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Some Vignettes for Thanksgiving

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What many Americans might find perplexing is that I have this affliction that is a result of knowledge. History, politics and government, social science, and more all in some way influence the way that I think about life. Psychologically, I don't just go through the motions and engage in rituals or traditions just because that's what other people do. I have opinions (which I believe many people do too). They are damn hard to suppress.

That said, this holiday I'm thankful for all the things that most people are thankful for. But, what I am not thankful for is a society that celebrates this holiday without regard for the history that is this holiday's foundation. And, since it was this year that the people's historian Howard Zinn died, I find it fitting to honor him by posting some excerpts from an NPR interview he did on November 27, 2003. In the interview, which was conducted by Tavis Smiley, he discussed major omissions in American history:

SMILEY: Let me talk about the American past and some of those omissions that you've talked about and written about specifically. Our time is limited. Lets first talk about the omissions relative to Native Americans. Can you first give us a snapshot of how the indigenous peoples of this part of the world have been portrayed historically?

Prof. ZINN: Well, first of all, the treatment of our history with the Indians, with the indigenous population, is a very, weak, inadequate treatment. I remember going to school and, you know, I would learn about the Indians who came to Thanksgiving dinner gratefully, and I would learn about Custer's last stand, you know, I would learn about Sitting Bull. There are a few moments in Indian history we learn about.

What we didn't learn about was the fact that the American colonists who came here from the beginning were invading Indian soil and driving the Indians out of their land and committing massacres in order to persuade the Indians that they had better move. And the history of the United States is a history of hundreds of little wars fought against the Indians, annihilating them, pushing them farther and farther and farther into a smaller and smaller piece of the country, and finally, in the late 19th century, sort of taking the Indians that were left and squeezing them onto reservations and controlling them. I mean, this is the history that is not told in most American textbooks.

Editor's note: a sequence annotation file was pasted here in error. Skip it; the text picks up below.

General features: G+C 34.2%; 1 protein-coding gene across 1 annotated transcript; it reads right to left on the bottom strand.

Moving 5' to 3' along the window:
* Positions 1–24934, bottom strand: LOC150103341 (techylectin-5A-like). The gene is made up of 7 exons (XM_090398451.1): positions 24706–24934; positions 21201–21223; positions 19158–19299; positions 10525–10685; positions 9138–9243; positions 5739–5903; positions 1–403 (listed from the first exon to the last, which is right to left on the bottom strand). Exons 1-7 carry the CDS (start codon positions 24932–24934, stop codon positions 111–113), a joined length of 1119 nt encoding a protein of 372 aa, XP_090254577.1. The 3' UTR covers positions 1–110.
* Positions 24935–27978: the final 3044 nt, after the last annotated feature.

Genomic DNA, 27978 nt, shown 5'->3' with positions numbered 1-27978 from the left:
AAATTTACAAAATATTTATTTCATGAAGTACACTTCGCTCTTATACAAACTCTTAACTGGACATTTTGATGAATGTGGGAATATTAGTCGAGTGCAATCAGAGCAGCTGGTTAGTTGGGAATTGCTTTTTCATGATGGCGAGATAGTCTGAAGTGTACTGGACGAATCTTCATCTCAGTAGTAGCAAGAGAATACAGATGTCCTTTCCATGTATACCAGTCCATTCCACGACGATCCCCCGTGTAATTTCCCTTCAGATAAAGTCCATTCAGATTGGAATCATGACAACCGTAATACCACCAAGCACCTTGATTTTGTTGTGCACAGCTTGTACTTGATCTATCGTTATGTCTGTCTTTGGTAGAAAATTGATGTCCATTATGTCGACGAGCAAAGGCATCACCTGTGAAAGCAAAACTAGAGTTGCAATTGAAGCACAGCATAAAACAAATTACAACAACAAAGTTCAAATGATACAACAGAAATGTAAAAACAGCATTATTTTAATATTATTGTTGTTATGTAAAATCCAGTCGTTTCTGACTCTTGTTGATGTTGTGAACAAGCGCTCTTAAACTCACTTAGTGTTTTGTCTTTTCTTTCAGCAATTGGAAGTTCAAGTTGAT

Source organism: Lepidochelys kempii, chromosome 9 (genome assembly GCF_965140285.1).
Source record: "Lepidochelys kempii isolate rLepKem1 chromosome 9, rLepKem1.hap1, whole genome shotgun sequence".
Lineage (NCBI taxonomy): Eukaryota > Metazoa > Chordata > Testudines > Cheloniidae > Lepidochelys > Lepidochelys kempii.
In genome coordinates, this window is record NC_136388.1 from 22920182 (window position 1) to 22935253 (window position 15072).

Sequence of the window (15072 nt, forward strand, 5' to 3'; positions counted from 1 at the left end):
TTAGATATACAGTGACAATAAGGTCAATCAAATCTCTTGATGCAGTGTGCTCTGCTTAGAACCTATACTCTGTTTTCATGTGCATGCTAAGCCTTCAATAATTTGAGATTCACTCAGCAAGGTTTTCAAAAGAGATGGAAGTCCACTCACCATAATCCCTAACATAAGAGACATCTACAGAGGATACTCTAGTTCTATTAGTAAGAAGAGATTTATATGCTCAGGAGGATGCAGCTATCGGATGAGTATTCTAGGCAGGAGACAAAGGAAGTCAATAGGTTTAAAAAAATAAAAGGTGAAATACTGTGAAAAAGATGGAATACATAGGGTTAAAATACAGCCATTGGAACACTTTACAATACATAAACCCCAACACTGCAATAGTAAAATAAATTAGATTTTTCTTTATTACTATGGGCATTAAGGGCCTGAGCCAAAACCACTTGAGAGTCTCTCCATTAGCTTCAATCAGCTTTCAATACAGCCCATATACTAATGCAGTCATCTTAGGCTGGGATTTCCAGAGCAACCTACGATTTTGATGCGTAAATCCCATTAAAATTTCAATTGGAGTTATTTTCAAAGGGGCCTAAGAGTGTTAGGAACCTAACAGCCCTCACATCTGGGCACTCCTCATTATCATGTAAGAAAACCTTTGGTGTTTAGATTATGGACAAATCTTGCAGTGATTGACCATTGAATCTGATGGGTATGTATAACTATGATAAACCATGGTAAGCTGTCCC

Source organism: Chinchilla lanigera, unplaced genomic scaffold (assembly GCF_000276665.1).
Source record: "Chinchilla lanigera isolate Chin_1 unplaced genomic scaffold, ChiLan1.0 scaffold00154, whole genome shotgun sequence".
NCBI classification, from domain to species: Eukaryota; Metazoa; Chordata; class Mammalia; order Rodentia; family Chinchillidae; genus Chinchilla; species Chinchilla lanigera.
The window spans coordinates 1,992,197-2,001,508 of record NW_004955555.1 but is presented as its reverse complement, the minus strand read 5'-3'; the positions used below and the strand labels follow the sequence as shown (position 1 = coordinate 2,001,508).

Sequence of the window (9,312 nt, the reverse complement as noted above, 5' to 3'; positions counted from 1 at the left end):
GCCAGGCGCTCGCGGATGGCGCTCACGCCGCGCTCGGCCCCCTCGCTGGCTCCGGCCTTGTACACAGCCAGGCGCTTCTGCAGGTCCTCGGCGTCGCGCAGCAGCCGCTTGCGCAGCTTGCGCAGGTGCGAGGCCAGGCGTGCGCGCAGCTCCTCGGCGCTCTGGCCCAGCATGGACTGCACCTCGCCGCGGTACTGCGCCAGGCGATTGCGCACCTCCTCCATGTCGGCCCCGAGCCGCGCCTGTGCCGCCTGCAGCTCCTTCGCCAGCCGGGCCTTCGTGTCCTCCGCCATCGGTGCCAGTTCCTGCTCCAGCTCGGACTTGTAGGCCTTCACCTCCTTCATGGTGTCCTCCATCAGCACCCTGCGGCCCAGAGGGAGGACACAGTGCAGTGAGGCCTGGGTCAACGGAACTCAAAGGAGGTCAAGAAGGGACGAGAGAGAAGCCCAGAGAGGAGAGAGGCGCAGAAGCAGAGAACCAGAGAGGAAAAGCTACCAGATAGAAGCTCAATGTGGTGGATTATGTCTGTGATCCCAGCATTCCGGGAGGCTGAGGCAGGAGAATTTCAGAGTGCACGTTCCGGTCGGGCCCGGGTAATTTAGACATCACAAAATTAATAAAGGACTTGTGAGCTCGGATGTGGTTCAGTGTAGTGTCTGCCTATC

The story that's not told is the deceptions that were played on the Indians, the treaties that were made with them and treaties then broken by the American government. It's important to know that because if you know that, then you will become aware that the American government can lie, it can deceive people, it can do it not only in relation to Native Americans, it can do it in relation to all of us.

Zinn was a man of conscience who understood the importance of history. He understood that the official story that American children learn in school (especially in relation to Thanksgiving) is quite often subjective, not objective. It celebrates what happened with Native Americans around Thanksgiving. As right wing author Laura Ingraham and other conservatives might say, it allows one to get away with not "blaming America."

Nobody really wants to "blame America" or make America guilty. Those like Zinn and myself just want people to not whitewash history or fabricate a reality that is divorced from this nation's real past. In order to do that, though, an American can't rely on an American education, unfortunately. An American citizen has to independently seek out information in a library or get lost in a Google Search browsing writings about what really happened (hopefully looking at materials with some sources or citations that don't just come from Human Events or Glenn Beck's "Arguing with Idiots").

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Kevin Gosztola is managing editor of Shadowproof Press. He also produces and co-hosts the weekly podcast, "Unauthorized Disclosure." He was an editor for OpEdNews.com

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